European Commission President, Ursula von der Leyen has insisted that the EU is “catching up” with the UK’s coronavirus vaccination programme, in response to a renewed criticism of the rollout among the 27 member states.
Shortages of vaccine doses is impacting the vaccination efforts across nations in the bloc, with Belgium the latest to warn of “serious delays” to its plans, with vaccination of people over 65 postponed to the end of March.
The latest figures suggest 27% of the UK population has received a first jab compared with 6% of the EU population. von der Leyen told reporters that while she understood the frustration there were signs of improvement.
“I understand very well the impatience… now that the vaccine is available, citizens want to be vaccinated as quickly as possible and finally be protected. We’re catching up. Britain has inoculated 17m first doses. There are 27m in the EU.
“In Italy, with a population similar to that of Great Britain, twice as many citizens received full vaccination protection with the second dose as in the UK.”
There have also been reports that that the AstraZeneca vaccine was being rejected and left unused in fridges following weeks of bad publicity, including French President Emmanuel Macron’s unsubstantiated claim that it is “quasi-ineffective” among older groups.
Addressing the reports, the Commission President stated that she would have no concerns about being vaccinated with the Oxford/AstraZeneca jab.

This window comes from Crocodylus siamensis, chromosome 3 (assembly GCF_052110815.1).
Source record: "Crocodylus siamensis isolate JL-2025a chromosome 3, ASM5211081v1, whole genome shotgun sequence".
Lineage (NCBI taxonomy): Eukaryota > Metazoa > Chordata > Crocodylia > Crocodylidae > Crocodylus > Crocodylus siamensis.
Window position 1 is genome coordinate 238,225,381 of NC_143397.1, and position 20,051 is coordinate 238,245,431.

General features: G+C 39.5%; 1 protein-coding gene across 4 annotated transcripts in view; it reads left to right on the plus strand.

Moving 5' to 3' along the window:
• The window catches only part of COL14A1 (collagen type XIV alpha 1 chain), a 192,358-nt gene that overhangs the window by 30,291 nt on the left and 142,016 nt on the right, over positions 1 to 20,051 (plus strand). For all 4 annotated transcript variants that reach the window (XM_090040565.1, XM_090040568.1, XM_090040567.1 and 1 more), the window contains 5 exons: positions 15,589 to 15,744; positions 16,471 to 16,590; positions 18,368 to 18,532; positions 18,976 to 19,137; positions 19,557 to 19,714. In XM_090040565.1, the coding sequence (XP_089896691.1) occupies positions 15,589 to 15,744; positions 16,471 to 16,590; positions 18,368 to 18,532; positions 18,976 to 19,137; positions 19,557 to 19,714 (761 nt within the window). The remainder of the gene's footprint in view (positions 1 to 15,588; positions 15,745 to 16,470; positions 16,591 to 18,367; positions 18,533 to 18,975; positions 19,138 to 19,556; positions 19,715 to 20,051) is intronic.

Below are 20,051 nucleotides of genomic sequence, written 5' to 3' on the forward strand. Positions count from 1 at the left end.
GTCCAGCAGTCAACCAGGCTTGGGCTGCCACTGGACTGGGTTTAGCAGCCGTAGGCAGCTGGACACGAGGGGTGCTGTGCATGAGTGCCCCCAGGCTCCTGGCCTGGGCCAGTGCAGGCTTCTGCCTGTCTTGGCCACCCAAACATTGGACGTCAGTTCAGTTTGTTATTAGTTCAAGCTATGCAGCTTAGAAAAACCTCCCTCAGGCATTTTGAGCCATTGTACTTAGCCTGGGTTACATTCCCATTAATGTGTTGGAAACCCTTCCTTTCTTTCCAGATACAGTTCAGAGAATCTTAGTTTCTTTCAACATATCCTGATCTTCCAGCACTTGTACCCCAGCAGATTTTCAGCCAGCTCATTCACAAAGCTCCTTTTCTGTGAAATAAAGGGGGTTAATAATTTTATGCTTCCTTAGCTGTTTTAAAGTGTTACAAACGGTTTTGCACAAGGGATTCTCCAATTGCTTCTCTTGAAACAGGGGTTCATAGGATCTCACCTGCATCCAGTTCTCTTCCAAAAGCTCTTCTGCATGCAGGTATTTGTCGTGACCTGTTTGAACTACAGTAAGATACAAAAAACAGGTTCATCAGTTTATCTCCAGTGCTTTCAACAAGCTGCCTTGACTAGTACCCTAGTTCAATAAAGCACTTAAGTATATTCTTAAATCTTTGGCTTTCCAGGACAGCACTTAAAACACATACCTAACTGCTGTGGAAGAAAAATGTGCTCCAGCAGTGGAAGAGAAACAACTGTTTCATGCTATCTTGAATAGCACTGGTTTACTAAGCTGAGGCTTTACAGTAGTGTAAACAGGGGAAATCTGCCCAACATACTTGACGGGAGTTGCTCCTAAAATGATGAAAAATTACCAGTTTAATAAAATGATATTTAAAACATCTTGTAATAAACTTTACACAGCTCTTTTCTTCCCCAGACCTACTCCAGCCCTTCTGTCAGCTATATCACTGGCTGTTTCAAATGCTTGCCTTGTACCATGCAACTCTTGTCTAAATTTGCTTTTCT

“I would be vaccinated with the vaccine from AstraZeneca just as safely as with the products from BioNTech/Pfizer or Moderna. When we started looking for the most promising out of the hundreds of candidates 10 months ago, we assumed an effectiveness of between 50 and 70%. Now everyone is on top of it. The vaccine has been carefully examined, found to be safe and effective, and approved.”
The EU’s rollout has struggled to take off in large part due to shortages in the first quarter of this year from suppliers including AstraZeneca, Moderna and Pfizer.
Von der Leyen’s comments come ahead of a virtual summit on Thursday, 25th February where the EU’s 27 heads of state and government are set to debate how to speed up the rollout. She said the issues of production and speedier authorisation, echoing the fast-track process used by the UK’s regulator, would be discussed.
The Commission President also revealed that the use of vaccination passports as part of a reopening of the tourism sector will also be debated by the leaders.
“The vaccination certificate remains the first step and is important from a medical point of view because we have to monitor the effects and side-effects. On Thursday, we will discuss with the EU heads of state and government whether you can turn it into a vaccination certificate that gives you more freedom.
“Because that is a political question I think it’s important that everyone gets a fair chance to participate. Whether this is in the form of a vaccination offer or in some other way. But we’re not there yet.”
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